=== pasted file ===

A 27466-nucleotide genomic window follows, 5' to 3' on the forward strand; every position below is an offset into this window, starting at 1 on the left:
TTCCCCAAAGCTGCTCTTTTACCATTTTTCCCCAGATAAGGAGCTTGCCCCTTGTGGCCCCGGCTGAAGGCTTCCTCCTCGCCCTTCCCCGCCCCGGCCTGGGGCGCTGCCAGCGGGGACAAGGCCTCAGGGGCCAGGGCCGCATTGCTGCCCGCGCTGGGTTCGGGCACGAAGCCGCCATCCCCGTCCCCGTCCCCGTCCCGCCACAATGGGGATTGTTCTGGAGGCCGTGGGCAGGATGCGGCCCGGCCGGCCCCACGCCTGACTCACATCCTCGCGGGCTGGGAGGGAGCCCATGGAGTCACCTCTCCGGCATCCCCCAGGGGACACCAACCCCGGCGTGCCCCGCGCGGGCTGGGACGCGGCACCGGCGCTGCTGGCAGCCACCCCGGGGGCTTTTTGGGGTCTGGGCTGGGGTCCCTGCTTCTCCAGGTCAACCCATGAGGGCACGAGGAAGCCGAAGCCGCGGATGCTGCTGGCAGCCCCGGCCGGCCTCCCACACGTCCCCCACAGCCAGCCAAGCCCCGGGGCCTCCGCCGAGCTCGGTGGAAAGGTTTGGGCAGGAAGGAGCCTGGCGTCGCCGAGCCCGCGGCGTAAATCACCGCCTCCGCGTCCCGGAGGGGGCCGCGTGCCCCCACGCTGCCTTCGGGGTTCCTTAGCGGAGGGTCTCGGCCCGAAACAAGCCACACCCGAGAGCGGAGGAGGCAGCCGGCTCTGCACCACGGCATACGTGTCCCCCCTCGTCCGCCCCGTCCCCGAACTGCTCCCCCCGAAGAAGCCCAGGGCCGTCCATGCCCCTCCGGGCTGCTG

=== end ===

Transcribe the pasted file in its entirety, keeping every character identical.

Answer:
A 27466-nucleotide genomic window follows, 5' to 3' on the forward strand; every position below is an offset into this window, starting at 1 on the left:
TTCCCCAAAGCTGCTCTTTTACCATTTTTCCCCAGATAAGGAGCTTGCCCCTTGTGGCCCCGGCTGAAGGCTTCCTCCTCGCCCTTCCCCGCCCCGGCCTGGGGCGCTGCCAGCGGGGACAAGGCCTCAGGGGCCAGGGCCGCATTGCTGCCCGCGCTGGGTTCGGGCACGAAGCCGCCATCCCCGTCCCCGTCCCCGTCCCGCCACAATGGGGATTGTTCTGGAGGCCGTGGGCAGGATGCGGCCCGGCCGGCCCCACGCCTGACTCACATCCTCGCGGGCTGGGAGGGAGCCCATGGAGTCACCTCTCCGGCATCCCCCAGGGGACACCAACCCCGGCGTGCCCCGCGCGGGCTGGGACGCGGCACCGGCGCTGCTGGCAGCCACCCCGGGGGCTTTTTGGGGTCTGGGCTGGGGTCCCTGCTTCTCCAGGTCAACCCATGAGGGCACGAGGAAGCCGAAGCCGCGGATGCTGCTGGCAGCCCCGGCCGGCCTCCCACACGTCCCCCACAGCCAGCCAAGCCCCGGGGCCTCCGCCGAGCTCGGTGGAAAGGTTTGGGCAGGAAGGAGCCTGGCGTCGCCGAGCCCGCGGCGTAAATCACCGCCTCCGCGTCCCGGAGGGGGCCGCGTGCCCCCACGCTGCCTTCGGGGTTCCTTAGCGGAGGGTCTCGGCCCGAAACAAGCCACACCCGAGAGCGGAGGAGGCAGCCGGCTCTGCACCACGGCATACGTGTCCCCCCTCGTCCGCCCCGTCCCCGAACTGCTCCCCCCGAAGAAGCCCAGGGCCGTCCATGCCCCTCCGGGCTGCTG